The Two (Conflicting) Definitions Of AI

Bill Vorhies

For a profession as concerned with accuracy as we are, data scientists do a really poor job at naming things or at least being consistent in the naming. “Big Data” – totally misleading (since it incorporates velocity and variety in addition to volume). How many times have you had to correct someone on that?

And look back at all the things we’ve called ourselves since the late ’90s. These names don’t describe different outcomes or even really different techniques. We’re still finding the signal in the data with supervised and unsupervised machine learning.

So now we have artificial intelligence (AI), for which there are at least two competing definitions: the popular one and the one understood by data scientists. And that doesn’t even account for the dozens of Venn diagrams trying to describe which is a subset of what, all basically in conflict.

I’m sure by now you’ve heard the old joke. What’s the definition of AI?

  • When you’re talking to a customer, it’s AI.
  • When you’re talking to a venture capitalist, it’s machine learning.
  • When you’re talking to a data scientist, it’s statistics.

It would be even funnier if it weren’t true, but it is. So it’s a worthwhile conversation to go directly at these two definitions and see where they conflict, and where if anywhere they converge.

The popular definition

This definition got underway 12 or 18 months ago and seems to have unstoppable momentum. In my opinion, that’s too bad, since it’s misleading in many respects. Gathered from a variety of sources and distilled here, the popular definition of AI is:

Anything that makes a decision or takes an action that a human used to take or helps a human make a decision or take an action.

The main problem with this is that it describes everything we do in data science, including every technique of machine learning we’ve been using since the ’90s.

As I gathered up different versions of this to distill here, it became apparent that there are four different groups promoting this meme.

  • AI researchers: They’re getting all the press, and they want to claim “machine learning” as something unique to AI.
  • The popular press: They’re just confused and can’t tell the difference.
  • Customers: Who increasingly ask, “give me some of that AI.”
  • Platform and analytics vendors: If customers want AI, then we’ll just call everything AI and everyone will be happy.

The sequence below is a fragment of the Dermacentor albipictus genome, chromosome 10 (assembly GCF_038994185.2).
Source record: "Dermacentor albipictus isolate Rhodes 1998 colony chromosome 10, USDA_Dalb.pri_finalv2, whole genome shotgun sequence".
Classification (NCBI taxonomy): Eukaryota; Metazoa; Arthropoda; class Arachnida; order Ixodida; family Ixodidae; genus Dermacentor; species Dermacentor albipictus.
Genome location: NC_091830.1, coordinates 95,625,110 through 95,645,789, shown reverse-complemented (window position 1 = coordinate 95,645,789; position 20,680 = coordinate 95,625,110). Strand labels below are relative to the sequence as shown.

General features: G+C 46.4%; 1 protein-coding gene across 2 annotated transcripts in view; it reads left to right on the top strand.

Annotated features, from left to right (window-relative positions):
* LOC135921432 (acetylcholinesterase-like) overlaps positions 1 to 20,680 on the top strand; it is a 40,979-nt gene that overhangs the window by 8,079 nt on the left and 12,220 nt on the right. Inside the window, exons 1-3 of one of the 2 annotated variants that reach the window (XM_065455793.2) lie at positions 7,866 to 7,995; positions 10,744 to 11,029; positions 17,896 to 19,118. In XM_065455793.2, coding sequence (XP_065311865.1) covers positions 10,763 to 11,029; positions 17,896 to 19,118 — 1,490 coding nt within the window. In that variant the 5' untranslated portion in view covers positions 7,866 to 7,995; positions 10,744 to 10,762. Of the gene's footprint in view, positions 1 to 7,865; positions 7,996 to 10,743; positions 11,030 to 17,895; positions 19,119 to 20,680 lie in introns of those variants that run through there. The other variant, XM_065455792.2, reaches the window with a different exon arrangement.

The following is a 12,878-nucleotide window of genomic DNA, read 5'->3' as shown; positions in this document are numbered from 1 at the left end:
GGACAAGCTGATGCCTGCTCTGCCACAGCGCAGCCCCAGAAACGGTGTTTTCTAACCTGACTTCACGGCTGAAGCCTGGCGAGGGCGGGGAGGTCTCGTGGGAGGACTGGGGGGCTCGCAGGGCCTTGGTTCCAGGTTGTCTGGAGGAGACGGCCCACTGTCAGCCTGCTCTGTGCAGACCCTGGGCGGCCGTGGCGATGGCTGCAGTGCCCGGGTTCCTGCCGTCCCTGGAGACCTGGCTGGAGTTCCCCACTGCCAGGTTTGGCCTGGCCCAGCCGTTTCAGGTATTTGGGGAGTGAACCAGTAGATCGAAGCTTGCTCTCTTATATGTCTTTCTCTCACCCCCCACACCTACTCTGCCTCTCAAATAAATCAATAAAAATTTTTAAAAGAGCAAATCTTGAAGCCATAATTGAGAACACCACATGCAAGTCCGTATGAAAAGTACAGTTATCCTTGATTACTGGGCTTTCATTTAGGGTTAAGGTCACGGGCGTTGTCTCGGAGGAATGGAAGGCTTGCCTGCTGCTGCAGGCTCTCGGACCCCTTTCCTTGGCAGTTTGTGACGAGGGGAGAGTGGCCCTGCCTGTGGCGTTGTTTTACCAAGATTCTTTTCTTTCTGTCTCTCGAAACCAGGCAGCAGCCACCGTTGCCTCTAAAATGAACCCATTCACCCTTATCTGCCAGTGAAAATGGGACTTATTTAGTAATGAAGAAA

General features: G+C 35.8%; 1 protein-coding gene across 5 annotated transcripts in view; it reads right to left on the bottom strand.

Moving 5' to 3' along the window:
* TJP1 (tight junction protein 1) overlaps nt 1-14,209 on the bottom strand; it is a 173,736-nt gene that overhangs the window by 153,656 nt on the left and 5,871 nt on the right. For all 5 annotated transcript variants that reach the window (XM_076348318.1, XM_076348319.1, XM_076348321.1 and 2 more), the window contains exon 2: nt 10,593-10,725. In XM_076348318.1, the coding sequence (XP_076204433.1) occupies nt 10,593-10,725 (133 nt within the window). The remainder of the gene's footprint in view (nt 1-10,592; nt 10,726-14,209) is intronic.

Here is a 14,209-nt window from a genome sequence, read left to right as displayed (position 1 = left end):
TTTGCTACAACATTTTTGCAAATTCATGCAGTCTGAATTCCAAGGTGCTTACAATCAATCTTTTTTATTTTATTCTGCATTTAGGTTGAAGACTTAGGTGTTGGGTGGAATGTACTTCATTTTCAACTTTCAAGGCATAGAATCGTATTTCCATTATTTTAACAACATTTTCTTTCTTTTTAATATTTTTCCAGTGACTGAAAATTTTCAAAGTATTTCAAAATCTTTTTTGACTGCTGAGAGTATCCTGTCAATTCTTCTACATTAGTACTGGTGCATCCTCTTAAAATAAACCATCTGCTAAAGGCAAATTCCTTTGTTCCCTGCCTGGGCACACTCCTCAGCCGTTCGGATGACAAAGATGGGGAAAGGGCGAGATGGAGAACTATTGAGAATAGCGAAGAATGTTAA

The data scientist’s definition

Those of us professionally involved in all these techniques know that a set of new or expanded techniques evolved over the last 10 years. These included deep neural nets and reinforcement learning.

These aren’t radically new techniques, since they grew out of neural nets that had been in our toolbox for a long time, but they blew up on the steroids of MPP (massive parallel processing brought by NoSQL Hadoop), GPUs, and vastly expanded cloud compute.

When you look at these from the perspective of the AI founders like Turing, Goertzel, and Nilsson, you can see these newly expanded capabilities as the eyes, ears, mouth, hands, and cognitive ability that started to add up to their vision of what artificial intelligence was supposed to be able to do.

Data scientists understand that the definition of AI as we practice it today is really a collection of the six unique techniques above – some more advanced toward commercial readiness than others.

Is there any common ground?

It’s narrow, but there is some common ground between these two definitions that’s primarily in the backstory for AI. The popular press has mostly represented that AI is something brand new. But the correct way to look at this as an evolution over time.

I think we all understand that we stand on the shoulders of those who came before. Even as far back as the ’90s, we were building handcrafted decision trees that we called expert systems to take the place of human decision-making in complex situations.

Once you understand that the popular definition wants to include everything that makes a decision, then it’s easy to see the progression through machine learning and Big Data into deep learning.

One place where the casual reader needs to be careful, though, is in understanding what elements of AI are commercially ready. Among the six techniques or technologies that make up AI, only CNNs and RNN/LSTMs for image, video, text, and speech are at commercially acceptable performance levels.

What you may need to explain to your executive sponsors is that these six “true” AI methods are still the bleeding edge of our capabilities. Projects based on these are high-cost, high-effort, and higher-risk.

The conclusion ought to be that there are many business solutions that can be based on machine learning without involving true AI methods. As more third-party vendors create industry or process-specific solutions using these new techniques, this risk will become less, but that’s not today.

For the rest of us, the conflict of definitions remains. When someone asks you about AI, you’re still going to need to ask, “what do you mean by that?”

Learn how machine learning has changed from business buzz to strategic imperative. Explore 5 Lessons from Fast Learners.

This article originally appeared in Data Science Central and is republished by permission.


Bill Vorhies

About Bill Vorhies

Bill Vorhies is editorial director for Data Science Central and has practiced as a data scientist since 2001. Bill is also president & chief data scientist at Data-Magnum. He can be reached at Bill@DataScienceCentral.com or Bill@Data-Magnum.com